I wonder if my youth, my saplinghood as it were, found me spending entirely too many years confined to a tiny world much as my new tree is confined to its bucket, always peering out into the world but unable to interact with it. A patient of the late Oliver Sacks once said "This stupid body is a prison with windows but no doors," and I find deep resonance between that statement and much of my life. Now, though, that I have sloughed that confinement, I wonder if for too many years I was given too fertile of soil. If I was made to feel too comfortable and became too unwilling to break out of all things that made up the places where I was. My hope and my feeling is now that I have found such exquisite comfort in these two new cities and with these enchanting people, that I might finally be able to stretch my branches the way my core has always necessitated.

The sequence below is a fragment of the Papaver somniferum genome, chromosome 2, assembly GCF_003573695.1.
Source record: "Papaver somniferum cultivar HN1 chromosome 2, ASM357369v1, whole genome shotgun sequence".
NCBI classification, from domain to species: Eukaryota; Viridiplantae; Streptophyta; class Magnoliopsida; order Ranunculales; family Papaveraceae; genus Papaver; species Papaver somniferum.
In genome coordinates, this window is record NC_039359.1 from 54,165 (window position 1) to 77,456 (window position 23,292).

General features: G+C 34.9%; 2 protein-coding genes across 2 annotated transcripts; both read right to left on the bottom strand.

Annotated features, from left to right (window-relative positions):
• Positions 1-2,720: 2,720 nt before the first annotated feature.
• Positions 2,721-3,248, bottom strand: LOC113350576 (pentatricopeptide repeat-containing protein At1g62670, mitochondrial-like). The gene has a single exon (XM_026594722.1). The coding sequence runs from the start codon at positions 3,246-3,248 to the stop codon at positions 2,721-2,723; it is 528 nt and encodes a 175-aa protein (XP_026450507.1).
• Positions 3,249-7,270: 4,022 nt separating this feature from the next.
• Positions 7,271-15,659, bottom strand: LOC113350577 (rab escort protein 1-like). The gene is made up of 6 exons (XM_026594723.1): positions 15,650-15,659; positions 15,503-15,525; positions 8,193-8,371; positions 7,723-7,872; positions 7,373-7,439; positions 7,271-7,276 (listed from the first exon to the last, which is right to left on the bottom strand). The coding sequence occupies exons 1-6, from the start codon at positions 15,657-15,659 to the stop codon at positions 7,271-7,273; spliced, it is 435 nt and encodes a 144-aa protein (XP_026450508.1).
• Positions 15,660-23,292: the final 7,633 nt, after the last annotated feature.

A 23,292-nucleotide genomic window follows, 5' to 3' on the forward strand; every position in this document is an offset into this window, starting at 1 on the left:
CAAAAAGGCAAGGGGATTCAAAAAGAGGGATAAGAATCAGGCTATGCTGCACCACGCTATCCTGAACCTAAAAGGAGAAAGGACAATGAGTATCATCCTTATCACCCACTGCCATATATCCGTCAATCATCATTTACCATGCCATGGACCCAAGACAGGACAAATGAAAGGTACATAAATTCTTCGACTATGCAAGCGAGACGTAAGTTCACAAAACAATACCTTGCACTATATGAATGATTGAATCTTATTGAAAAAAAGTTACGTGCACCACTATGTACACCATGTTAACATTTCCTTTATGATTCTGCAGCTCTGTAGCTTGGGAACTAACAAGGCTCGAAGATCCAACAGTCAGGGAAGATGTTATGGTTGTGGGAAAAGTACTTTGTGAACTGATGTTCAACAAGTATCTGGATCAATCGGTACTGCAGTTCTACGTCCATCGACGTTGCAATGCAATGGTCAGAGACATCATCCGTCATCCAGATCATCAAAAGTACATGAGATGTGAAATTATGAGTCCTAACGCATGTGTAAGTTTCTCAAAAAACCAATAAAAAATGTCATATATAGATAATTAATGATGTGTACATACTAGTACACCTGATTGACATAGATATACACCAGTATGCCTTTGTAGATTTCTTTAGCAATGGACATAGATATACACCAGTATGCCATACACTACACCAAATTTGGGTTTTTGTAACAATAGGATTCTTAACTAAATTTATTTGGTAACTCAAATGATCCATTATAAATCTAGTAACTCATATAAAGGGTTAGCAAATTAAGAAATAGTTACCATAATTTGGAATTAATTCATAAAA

I think, too, about the continuum we exist in, and I'm reminded of these threads running through everything. As I glide along I-94 back towards home, I simultaneously am preparing to officiate a wedding much as my father and his father did countless times before me. I bring a tree with me and with it my mother's ancestry. There could be no more perfect moment for these things to culminate in my life, and I'm left to wonder where this thread goes next. How high will I grow? What sort of fruit will I bear? Who will be grafted from me?
What shadow will I cast?